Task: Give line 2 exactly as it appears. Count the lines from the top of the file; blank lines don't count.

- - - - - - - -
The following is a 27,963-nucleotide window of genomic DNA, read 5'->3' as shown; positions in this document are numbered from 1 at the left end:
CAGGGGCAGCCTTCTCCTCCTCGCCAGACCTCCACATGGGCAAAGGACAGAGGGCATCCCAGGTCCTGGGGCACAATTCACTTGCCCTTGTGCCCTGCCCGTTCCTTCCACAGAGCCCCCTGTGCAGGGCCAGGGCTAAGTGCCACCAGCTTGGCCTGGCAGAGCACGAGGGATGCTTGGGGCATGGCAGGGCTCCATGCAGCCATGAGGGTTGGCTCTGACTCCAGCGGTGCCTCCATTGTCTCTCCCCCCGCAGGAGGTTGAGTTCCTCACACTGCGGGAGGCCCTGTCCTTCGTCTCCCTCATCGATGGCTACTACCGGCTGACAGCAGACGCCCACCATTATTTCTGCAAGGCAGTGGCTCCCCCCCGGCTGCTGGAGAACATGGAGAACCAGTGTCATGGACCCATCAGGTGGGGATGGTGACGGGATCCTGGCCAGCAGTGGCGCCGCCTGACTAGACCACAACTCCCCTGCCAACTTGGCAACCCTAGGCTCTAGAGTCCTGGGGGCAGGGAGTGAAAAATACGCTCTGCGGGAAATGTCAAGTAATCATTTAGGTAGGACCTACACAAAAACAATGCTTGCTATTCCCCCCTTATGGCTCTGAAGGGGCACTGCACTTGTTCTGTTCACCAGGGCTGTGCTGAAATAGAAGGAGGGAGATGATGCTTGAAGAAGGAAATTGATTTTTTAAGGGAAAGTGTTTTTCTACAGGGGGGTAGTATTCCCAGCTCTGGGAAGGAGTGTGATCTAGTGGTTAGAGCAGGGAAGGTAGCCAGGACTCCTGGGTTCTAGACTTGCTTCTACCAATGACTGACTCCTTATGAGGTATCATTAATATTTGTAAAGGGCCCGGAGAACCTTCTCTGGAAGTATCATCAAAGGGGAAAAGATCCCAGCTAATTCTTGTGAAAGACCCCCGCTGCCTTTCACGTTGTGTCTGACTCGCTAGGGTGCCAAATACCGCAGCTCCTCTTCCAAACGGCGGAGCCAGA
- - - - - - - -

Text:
CAGGGGCAGCCTTCTCCTCCTCGCCAGACCTCCACATGGGCAAAGGACAGAGGGCATCCCAGGTCCTGGGGCACAATTCACTTGCCCTTGTGCCCTGCCCGTTCCTTCCACAGAGCCCCCTGTGCAGGGCCAGGGCTAAGTGCCACCAGCTTGGCCTGGCAGAGCACGAGGGATGCTTGGGGCATGGCAGGGCTCCATGCAGCCATGAGGGTTGGCTCTGACTCCAGCGGTGCCTCCATTGTCTCTCCCCCCGCAGGAGGTTGAGTTCCTCACACTGCGGGAGGCCCTGTCCTTCGTCTCCCTCATCGATGGCTACTACCGGCTGACAGCAGACGCCCACCATTATTTCTGCAAGGCAGTGGCTCCCCCCCGGCTGCTGGAGAACATGGAGAACCAGTGTCATGGACCCATCAGGTGGGGATGGTGACGGGATCCTGGCCAGCAGTGGCGCCGCCTGACTAGACCACAACTCCCCTGCCAACTTGGCAACCCTAGGCTCTAGAGTCCTGGGGGCAGGGAGTGAAAAATACGCTCTGCGGGAAATGTCAAGTAATCATTTAGGTAGGACCTACACAAAAACAATGCTTGCTATTCCCCCCTTATGGCTCTGAAGGGGCACTGCACTTGTTCTGTTCACCAGGGCTGTGCTGAAATAGAAGGAGGGAGATGATGCTTGAAGAAGGAAATTGATTTTTTAAGGGAAAGTGTTTTTCTACAGGGGGGTAGTATTCCCAGCTCTGGGAAGGAGTGTGATCTAGTGGTTAGAGCAGGGAAGGTAGCCAGGACTCCTGGGTTCTAGACTTGCTTCTACCAATGACTGACTCCTTATGAGGTATCATTAATATTTGTAAAGGGCCCGGAGAACCTTCTCTGGAAGTATCATCAAAGGGGAAAAGATCCCAGCTAATTCTTGTGAAAGACCCCCGCTGCCTTTCACGTTGTGTCTGACTCGCTAGGGTGCCAAATACCGCAGCTCCTCTTCCAAACGGCGGAGCCAGA